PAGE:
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“I have a radical proposition,” wrote Eric Liu in 2016. “Let’s bring back the joy of voting.”

I know what you’re thinking. Joy? In our political climate of stress and fear and anger?

“It helps to remember a time in America when voting was fun,” he continues. “When it meant much more than a grim burden. That time is called most of American history. From the Revolution through the civil rights era, the United States had a culture of voting that was robustly, raucously participatory. It was about festivals, street theater, open-air debates, toasting and fasting, parades and bonfires.”

Of course, voting was initially restricted to white men. But with each painfully earned expansion of the franchise, a creative culture of voting took hold.

During the 19th century, immigrants and urban political machines fueled this spirit of communal campaign participation. During Reconstruction, new black citizens celebrated in Jubilee Day parades that linked emancipation to the right to vote.

But now, decades of television and the Internet have killed much of that joyful culture of voting. The couch has replaced the commons and the screen has made most citizens spectators.

Why bother voting? Because there’s no such thing as not voting, as Eric shares in his TED Talk.

In a democracy, not voting is voting – for all that you may detest and oppose.

What we need now is an electoral culture that’s about being together together.

In person. In loud and passionate ways. That means instead of “eat your vegetables” or “do your duty,” voting should feel more like “join the club.” Or better yet, “Join the celebration.”

Catalyzing joy

So, in 2016, our team here at Citizen University launched a project called the Joy of Voting with our friends at the Knight Foundation.

We invited artists, activists, designers and educators in Wichita, Akron, Miami and Philadelphia to come up with projects that foster a local culture of voting. In Miami that meant neighborhood block parties with DJs for people standing in line at early voting locations. In Akron it meant local actors performing political plays in the bed of a pickup truck that goes from neighborhood to neighborhood. In Philadelphia, it was a festival of music and food from around the world to celebrate the first vote of newly naturalized citizens. In Wichita, it’s creating mixtapes in the North End and live graffiti-art to get out the vote.

Over the course of a few years, Citizen University supported nearly 60 projects in eight cities around the country that served as examples of what interactive, inclusive, and joyful elections can look like.

Infuse some joy into your voting culture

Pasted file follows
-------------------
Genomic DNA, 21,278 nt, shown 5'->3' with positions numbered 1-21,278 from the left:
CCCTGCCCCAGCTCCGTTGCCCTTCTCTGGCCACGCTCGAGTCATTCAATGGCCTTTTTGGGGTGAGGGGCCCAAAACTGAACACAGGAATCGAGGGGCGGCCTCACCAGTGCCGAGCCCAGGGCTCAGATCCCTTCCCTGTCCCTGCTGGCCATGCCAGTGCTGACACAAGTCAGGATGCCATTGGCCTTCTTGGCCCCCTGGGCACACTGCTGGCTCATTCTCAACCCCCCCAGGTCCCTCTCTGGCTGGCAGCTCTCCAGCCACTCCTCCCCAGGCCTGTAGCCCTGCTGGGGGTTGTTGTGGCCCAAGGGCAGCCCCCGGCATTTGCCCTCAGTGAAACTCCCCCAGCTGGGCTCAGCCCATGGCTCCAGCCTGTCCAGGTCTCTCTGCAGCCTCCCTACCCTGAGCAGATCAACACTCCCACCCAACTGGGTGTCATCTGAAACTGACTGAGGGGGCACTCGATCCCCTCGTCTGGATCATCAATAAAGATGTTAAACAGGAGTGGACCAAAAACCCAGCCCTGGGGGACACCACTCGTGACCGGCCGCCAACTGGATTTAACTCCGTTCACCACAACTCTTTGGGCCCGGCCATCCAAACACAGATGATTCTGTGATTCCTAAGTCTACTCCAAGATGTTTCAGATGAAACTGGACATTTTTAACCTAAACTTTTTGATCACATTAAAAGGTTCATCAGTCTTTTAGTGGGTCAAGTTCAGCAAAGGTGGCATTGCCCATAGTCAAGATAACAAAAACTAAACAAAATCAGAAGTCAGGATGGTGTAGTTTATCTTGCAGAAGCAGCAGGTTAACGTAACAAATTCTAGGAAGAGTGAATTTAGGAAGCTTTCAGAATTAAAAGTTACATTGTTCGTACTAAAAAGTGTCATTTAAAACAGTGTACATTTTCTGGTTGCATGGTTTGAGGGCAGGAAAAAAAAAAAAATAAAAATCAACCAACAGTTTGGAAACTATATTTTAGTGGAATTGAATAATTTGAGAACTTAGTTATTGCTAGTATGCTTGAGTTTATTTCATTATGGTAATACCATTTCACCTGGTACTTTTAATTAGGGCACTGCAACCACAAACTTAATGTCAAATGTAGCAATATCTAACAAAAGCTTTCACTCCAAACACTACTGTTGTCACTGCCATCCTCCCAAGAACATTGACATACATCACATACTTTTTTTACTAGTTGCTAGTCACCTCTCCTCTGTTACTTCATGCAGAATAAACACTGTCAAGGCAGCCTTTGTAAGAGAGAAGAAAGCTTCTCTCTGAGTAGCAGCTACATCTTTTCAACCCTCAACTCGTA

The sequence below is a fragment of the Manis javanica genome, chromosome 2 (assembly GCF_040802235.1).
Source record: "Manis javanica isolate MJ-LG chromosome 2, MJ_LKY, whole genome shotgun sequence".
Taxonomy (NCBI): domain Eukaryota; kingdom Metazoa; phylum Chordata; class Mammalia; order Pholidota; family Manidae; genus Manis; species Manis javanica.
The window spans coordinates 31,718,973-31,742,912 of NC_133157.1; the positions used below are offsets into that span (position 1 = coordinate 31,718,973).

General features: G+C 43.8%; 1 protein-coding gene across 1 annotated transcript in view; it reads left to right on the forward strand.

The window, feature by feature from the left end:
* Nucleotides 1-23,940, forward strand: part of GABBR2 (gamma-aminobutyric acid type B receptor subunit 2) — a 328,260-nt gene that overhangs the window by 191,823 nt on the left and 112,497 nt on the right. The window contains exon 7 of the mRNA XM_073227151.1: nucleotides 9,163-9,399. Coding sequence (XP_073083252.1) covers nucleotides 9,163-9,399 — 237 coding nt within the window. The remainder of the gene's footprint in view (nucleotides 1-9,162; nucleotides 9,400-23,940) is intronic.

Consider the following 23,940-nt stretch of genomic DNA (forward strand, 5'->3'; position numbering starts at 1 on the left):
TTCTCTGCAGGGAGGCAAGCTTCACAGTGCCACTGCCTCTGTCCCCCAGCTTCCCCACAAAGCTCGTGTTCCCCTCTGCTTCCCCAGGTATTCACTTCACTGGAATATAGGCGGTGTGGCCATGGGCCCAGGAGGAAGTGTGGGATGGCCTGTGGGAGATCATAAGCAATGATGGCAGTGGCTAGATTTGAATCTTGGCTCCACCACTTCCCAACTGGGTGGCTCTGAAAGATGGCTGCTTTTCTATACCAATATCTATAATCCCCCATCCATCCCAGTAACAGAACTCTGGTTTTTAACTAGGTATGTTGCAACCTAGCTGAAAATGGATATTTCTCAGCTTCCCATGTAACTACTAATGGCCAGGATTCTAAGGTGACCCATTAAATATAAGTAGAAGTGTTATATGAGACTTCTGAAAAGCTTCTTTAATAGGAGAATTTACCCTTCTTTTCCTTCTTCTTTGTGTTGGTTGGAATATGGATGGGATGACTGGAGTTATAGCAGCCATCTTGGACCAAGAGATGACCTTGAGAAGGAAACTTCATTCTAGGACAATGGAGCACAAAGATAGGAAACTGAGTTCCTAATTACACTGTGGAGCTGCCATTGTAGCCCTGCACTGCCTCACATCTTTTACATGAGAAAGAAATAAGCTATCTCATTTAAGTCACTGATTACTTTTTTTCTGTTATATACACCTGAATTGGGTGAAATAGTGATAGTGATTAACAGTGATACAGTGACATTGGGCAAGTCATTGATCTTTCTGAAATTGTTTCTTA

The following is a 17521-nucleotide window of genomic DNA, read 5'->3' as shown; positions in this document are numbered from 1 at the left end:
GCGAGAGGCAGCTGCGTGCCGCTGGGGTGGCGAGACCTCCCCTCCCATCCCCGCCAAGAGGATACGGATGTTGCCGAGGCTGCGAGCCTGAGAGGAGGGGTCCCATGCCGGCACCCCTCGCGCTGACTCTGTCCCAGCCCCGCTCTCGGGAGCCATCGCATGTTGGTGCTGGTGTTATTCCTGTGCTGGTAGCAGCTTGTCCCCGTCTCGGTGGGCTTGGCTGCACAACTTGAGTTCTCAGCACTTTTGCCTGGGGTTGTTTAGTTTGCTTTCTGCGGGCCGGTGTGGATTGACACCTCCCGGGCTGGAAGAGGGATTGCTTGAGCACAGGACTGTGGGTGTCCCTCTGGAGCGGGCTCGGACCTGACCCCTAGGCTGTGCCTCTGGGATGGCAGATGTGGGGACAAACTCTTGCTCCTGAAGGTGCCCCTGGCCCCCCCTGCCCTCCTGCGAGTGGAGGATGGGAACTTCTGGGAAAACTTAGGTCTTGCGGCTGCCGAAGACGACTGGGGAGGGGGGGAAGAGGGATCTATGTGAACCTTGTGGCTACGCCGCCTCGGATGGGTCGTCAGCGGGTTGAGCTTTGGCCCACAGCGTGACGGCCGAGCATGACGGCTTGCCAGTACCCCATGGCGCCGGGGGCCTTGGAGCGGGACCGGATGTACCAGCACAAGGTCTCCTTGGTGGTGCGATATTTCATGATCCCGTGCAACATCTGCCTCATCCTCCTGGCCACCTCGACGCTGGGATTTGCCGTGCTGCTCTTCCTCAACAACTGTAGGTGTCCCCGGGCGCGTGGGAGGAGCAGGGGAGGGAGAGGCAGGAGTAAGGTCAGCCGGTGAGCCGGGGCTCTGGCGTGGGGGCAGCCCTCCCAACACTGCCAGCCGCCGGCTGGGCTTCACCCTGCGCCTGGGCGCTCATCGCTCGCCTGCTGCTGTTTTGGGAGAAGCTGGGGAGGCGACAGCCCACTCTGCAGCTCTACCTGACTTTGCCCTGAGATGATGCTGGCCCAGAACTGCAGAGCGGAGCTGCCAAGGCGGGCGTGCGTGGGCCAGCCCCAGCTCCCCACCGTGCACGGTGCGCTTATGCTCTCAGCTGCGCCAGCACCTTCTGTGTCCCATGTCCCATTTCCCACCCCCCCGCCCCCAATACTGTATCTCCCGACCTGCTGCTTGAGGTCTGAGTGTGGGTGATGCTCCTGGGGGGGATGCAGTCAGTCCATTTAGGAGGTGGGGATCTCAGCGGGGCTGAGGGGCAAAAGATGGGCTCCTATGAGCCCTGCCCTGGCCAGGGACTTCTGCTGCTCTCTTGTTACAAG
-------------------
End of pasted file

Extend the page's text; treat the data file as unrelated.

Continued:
Here are a few tips for creating your own joy of voting project.

Make it local.

Tie it to the culture of the city and community where you are. Think about what your community needs to be included and informed. Consider what is a special or unique about where you live, and how you can leverage that to put on a creative, locally-rooted Joy of Voting project.

Make it joyful.

This should be obvious for the Joy of Voting project, but sometimes it can be easy to forget. There are a lot of get-out-the-vote efforts, voter education projects, and organizations telling people how important it is to vote. This is different. When you are hosting a Joy of Voting project, you’re doing all of that in a creative, community-based, and artistic way. With the goal of giving people a reason to want to vote, you are inventing new rituals of civic life filled with spirit, fun, and purpose.

Do it together.

In public life today we are increasingly isolated, lonely, and polarized. The Joy of Voting project is an opportunity to help provide an alternative. The most successful projects invite collaboration — with other artists or organizers, with local business, schools, or organizations, and with the public by being open and welcoming. Create opportunities for people to join together, get to know each other, and do something collectively, whether it’s silly, powerful, or both.

Make it legit.

Make sure to research and follow all county and state election laws about how close you are allowed to be to a polling location, what you are allowed to say and give away, and what the regulations are around candidate involvement, registering voters, or handling ballots. The Joy of Voting should be a non-partisan activity, aimed at promoting turnout and involvement, not any particular candidate or issue.

Tell people.

The Joy of Voting isn’t only about individual projects - it’s about telling the story of what a celebratory participatory culture of voting could look like by creating it. So tell local media about your project. Invite friends and community leaders. And share your Joy of Voting project on Instagram, Twitter, or Facebook with the hashtag #JoyofVoting.

Don't stop here.

Voting is just one way to engage and embrace your civic power. Serve, learn, join, gather, and argue in every aspect of civic life as you help spread the belief that democracy depends on us!

To get there, we have to create a culture of voting that people of all parties want to be part of and experience together. We have to give citizens a sense of purpose and play. And joy.

So yes, let’s have a revolution. Let’s vote one into being. And while we’re at it, let’s have some fun together.